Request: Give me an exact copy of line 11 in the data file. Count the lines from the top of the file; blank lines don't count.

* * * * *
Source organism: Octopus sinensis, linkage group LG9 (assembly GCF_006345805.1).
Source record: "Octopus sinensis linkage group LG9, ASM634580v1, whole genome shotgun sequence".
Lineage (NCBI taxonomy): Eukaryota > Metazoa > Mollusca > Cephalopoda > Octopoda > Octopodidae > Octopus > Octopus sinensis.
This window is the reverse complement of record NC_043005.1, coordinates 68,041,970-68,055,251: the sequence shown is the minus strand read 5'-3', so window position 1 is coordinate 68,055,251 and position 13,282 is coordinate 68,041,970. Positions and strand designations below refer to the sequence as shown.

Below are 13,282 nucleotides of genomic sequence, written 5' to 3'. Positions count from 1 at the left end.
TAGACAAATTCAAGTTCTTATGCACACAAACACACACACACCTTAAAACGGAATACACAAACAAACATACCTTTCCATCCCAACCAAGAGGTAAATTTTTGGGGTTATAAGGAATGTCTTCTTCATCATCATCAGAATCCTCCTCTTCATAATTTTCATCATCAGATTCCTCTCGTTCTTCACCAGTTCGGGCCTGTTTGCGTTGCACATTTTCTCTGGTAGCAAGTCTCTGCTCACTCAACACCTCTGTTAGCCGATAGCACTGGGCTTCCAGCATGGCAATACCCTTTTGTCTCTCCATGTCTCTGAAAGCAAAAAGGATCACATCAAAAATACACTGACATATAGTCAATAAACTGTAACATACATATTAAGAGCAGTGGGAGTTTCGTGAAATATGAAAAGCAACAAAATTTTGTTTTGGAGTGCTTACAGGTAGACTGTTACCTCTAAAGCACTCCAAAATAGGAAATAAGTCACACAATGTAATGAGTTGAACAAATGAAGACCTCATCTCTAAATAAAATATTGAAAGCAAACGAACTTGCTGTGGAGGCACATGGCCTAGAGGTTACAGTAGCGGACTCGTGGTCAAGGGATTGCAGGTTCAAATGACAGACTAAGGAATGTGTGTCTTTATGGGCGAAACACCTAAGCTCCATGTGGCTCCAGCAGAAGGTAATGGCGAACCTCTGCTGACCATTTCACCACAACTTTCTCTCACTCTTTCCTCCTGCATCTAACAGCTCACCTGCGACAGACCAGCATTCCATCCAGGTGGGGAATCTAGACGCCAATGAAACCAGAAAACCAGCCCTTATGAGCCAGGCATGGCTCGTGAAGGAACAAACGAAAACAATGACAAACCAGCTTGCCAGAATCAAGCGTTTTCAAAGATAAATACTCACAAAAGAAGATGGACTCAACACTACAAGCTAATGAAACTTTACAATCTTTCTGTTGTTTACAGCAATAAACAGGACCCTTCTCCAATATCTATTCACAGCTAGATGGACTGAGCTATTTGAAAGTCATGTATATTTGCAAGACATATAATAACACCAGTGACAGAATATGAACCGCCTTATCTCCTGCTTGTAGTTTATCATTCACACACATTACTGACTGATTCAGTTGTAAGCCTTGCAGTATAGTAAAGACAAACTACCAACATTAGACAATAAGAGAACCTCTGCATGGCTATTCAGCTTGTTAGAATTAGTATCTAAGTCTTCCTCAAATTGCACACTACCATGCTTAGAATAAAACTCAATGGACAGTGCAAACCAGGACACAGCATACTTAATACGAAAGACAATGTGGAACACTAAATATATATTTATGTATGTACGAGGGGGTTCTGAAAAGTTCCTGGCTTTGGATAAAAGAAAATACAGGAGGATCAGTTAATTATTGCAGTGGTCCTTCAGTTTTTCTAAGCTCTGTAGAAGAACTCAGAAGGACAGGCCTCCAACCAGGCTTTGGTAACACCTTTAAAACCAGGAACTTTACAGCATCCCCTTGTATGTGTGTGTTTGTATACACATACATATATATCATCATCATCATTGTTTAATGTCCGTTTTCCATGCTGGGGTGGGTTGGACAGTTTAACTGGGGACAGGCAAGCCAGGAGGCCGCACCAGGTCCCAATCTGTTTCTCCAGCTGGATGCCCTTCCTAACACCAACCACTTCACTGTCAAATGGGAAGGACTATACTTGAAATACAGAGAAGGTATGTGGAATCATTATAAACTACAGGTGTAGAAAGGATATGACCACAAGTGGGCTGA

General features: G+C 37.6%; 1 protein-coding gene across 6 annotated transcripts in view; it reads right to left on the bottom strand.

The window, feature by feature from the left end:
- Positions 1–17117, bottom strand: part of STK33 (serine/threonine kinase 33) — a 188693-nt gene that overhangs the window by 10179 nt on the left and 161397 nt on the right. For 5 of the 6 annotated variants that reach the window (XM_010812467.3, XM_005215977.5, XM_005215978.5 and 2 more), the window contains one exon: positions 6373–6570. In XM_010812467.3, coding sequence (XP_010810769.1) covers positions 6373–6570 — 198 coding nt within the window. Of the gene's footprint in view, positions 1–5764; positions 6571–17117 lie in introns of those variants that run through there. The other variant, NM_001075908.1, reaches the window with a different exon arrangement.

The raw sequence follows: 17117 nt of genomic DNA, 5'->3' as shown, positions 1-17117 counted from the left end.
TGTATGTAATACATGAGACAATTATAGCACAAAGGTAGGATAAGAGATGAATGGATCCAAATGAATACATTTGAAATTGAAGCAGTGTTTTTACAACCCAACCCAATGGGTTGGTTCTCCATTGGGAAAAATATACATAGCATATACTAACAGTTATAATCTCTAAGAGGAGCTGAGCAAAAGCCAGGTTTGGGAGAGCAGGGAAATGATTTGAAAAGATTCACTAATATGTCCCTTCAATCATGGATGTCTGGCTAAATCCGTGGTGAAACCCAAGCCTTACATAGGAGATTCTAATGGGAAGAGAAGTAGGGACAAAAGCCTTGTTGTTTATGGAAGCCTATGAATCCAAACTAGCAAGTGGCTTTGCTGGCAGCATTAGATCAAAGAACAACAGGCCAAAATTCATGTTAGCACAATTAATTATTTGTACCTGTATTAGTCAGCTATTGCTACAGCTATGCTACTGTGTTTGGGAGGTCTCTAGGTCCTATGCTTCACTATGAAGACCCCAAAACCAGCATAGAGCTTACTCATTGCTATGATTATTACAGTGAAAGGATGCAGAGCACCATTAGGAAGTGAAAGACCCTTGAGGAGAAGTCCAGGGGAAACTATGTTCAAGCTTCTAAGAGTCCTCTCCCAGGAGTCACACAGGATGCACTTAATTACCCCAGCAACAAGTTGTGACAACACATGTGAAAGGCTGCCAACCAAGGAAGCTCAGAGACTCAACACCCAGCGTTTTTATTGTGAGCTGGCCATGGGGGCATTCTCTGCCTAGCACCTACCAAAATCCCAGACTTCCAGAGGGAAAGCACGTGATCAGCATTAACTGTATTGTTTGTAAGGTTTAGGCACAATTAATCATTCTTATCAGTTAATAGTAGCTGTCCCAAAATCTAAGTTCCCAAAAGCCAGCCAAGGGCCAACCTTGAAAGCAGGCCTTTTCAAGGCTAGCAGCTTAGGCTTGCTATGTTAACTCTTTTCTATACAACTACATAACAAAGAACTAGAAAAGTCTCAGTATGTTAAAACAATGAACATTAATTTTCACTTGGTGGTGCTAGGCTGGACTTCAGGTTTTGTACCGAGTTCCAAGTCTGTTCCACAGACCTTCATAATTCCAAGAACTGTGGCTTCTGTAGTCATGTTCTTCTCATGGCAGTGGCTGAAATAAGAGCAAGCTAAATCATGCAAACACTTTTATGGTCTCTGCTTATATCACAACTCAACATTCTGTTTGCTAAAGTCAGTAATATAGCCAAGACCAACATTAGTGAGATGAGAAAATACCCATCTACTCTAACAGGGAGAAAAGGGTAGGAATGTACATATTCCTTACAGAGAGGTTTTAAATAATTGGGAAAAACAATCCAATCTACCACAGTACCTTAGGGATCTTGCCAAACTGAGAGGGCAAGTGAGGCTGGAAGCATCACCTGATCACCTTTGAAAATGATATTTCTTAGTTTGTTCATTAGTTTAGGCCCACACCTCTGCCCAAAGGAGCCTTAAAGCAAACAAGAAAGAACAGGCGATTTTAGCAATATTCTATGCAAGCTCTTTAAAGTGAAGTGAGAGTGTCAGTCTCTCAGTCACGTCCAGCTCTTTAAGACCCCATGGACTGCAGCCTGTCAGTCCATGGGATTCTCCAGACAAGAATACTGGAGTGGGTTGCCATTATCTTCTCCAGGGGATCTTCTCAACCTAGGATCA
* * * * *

TGTATGTAATACATGAGACAATTATAGCACAAAGGTAGGATAAGAGATGAATGGATCCAAATGAATACATTTGAAATTGAAGCAGTGTTTTTACAACCCAACCCAATGGGTTGGTTCTCCATTGGGAAAAATATACATAGCATATACTAACAGTTATAATCTCTAAGAGGAGCTGAGCAAAAGCCAGGTTTGGGAGAGCAGGGAAATGATTTGAAAAGATTCACTAATATGTCCCTTCAATCATGGATGTCTGGCTAAATCCGTGGTGAAACCCAAGCCTTACATAGGAGATTCTAATGGGAAGAGAAGTAGGGACAAAAGCCTTGTTGTTTATGGAAGCCTATGAATCCAAACTAGCAAGTGGCTTTGCTGGCAGCATTAGATCAAAGAACAACAGGCCAAAATTCATGTTAGCACAATTAATTATTTGTACCTGTATTAGTCAGCTATTGCTACAGCTATGCTACTGTGTTTGGGAGGTCTCTAGGTCCTATGCTTCACTATGAAGACCCCAAAACCAGCATAGAGCTTACTCATTGCTATGATTATTACAGTGAAAGGATGCAGAGCACCATTAGGAAGTGAAAGACCCTTGAGGAGAAGTCCAGGGGAAACTATGTTCAAGCTTCTAAGAGTCCTCTCCCAGGAGTCACACAGGATGCACTTAATTACCCCAGCAACAAGTTGTGACAACACATGTGAAAGGCTGCCAACCAAGGAAGCTCAGAGACTCAACACCCAGCGTTTTTATTGTGAGCTGGCCATGGGGGCATTCTCTGCCTAGCACCTACCAAAATCCCAGACTTCCAGAGGGAAAGCACGTGATCAGCATTAACTGTATTGTTTGTAAGGTTTAGGCACAATTAATCATTCTTATCAGTTAATAGTAGCTGTCCCAAAATCTAAGTTCCCAAAAGCCAGCCAAGGGCCAACCTTGAAAGCAGGCCTTTTCAAGGCTAGCAGCTTAGGCTTGCTATGTTAACTCTTTTCTATACAACTACATAACAAAGAACTAGAAAAGTCTCAGTATGTTAAAACAATGAACATTAATTTTCACTTGGTGGTGCTAGGCTGGACTTCAGGTTTTGTACCGAGTTCCAAGTCTGTTCCACAGACCTTCATAATTCCAAGAACTGTGGCTTCTGTAGTCATGTTCTTCTCATGGCAGTGGCTGAAATAAGAGCAAGCTAAATCATGCAAACACTTTTATGGTCTCTGCTTATATCACAACTCAACATTCTGTTTGCTAAAGTCAGTAATATAGCCAAGACCAACATTAGTGAGATGAGAAAATACCCATCTACTCTAACAGGGAGAAAAGGGTAGGAATGTACATATTCCTTACAGAGAGGTTTTAAATAATTGGGAAAAACAATCCAATCTACCACAGTACCTTAGGGATCTTGCCAAACTGAGAGGGCAAGTGAGGCTGGAAGCATCACCTGATCACCTTTGAAAATGATATTTCTTAGTTTGTTCATTAGTTTAGGCCCACACCTCTGCCCAAAGGAGCCTTAAAGCAAACAAGAAAGAACAGGCGATTTTAGCAATATTCTATGCAAGCTCTTTAAAGTGAAGTGAGAGTGTCAGTCTCTCAGTCACGTCCAGCTCTTTAAGACCCCATGGACTGCAGCCTGTCAGTCCATGGGATTCTCCAGACAAGAATACTGGAGTGGGTTGCCATTATCTTCTCCAGGGGATCTTCTCAACCTAGGATCA